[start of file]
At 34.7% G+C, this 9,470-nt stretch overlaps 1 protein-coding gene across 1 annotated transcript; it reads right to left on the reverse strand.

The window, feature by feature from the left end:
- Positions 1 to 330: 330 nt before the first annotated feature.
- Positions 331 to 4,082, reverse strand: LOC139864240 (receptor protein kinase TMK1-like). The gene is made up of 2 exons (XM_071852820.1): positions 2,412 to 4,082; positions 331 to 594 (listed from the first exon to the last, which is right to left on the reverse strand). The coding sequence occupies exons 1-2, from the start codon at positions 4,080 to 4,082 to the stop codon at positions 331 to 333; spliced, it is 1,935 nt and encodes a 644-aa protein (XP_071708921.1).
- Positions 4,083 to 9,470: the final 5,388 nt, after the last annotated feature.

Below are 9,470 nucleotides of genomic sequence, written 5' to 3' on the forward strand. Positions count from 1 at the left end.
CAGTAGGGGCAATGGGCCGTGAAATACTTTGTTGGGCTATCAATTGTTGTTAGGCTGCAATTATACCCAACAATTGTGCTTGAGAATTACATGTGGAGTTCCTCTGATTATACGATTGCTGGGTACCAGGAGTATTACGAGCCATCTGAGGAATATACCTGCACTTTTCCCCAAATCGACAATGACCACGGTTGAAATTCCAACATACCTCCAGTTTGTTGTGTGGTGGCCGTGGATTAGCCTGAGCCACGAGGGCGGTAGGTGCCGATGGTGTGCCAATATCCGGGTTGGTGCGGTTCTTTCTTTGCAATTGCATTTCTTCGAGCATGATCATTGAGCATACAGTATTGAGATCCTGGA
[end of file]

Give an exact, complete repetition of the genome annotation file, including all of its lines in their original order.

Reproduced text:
At 34.7% G+C, this 9,470-nt stretch overlaps 1 protein-coding gene across 1 annotated transcript; it reads right to left on the reverse strand.

The window, feature by feature from the left end:
- Positions 1 to 330: 330 nt before the first annotated feature.
- Positions 331 to 4,082, reverse strand: LOC139864240 (receptor protein kinase TMK1-like). The gene is made up of 2 exons (XM_071852820.1): positions 2,412 to 4,082; positions 331 to 594 (listed from the first exon to the last, which is right to left on the reverse strand). The coding sequence occupies exons 1-2, from the start codon at positions 4,080 to 4,082 to the stop codon at positions 331 to 333; spliced, it is 1,935 nt and encodes a 644-aa protein (XP_071708921.1).
- Positions 4,083 to 9,470: the final 5,388 nt, after the last annotated feature.

Below are 9,470 nucleotides of genomic sequence, written 5' to 3' on the forward strand. Positions count from 1 at the left end.
CAGTAGGGGCAATGGGCCGTGAAATACTTTGTTGGGCTATCAATTGTTGTTAGGCTGCAATTATACCCAACAATTGTGCTTGAGAATTACATGTGGAGTTCCTCTGATTATACGATTGCTGGGTACCAGGAGTATTACGAGCCATCTGAGGAATATACCTGCACTTTTCCCCAAATCGACAATGACCACGGTTGAAATTCCAACATACCTCCAGTTTGTTGTGTGGTGGCCGTGGATTAGCCTGAGCCACGAGGGCGGTAGGTGCCGATGGTGTGCCAATATCCGGGTTGGTGCGGTTCTTTCTTTGCAATTGCATTTCTTCGAGCATGATCATTGAGCATACAGTATTGAGATCCTGGA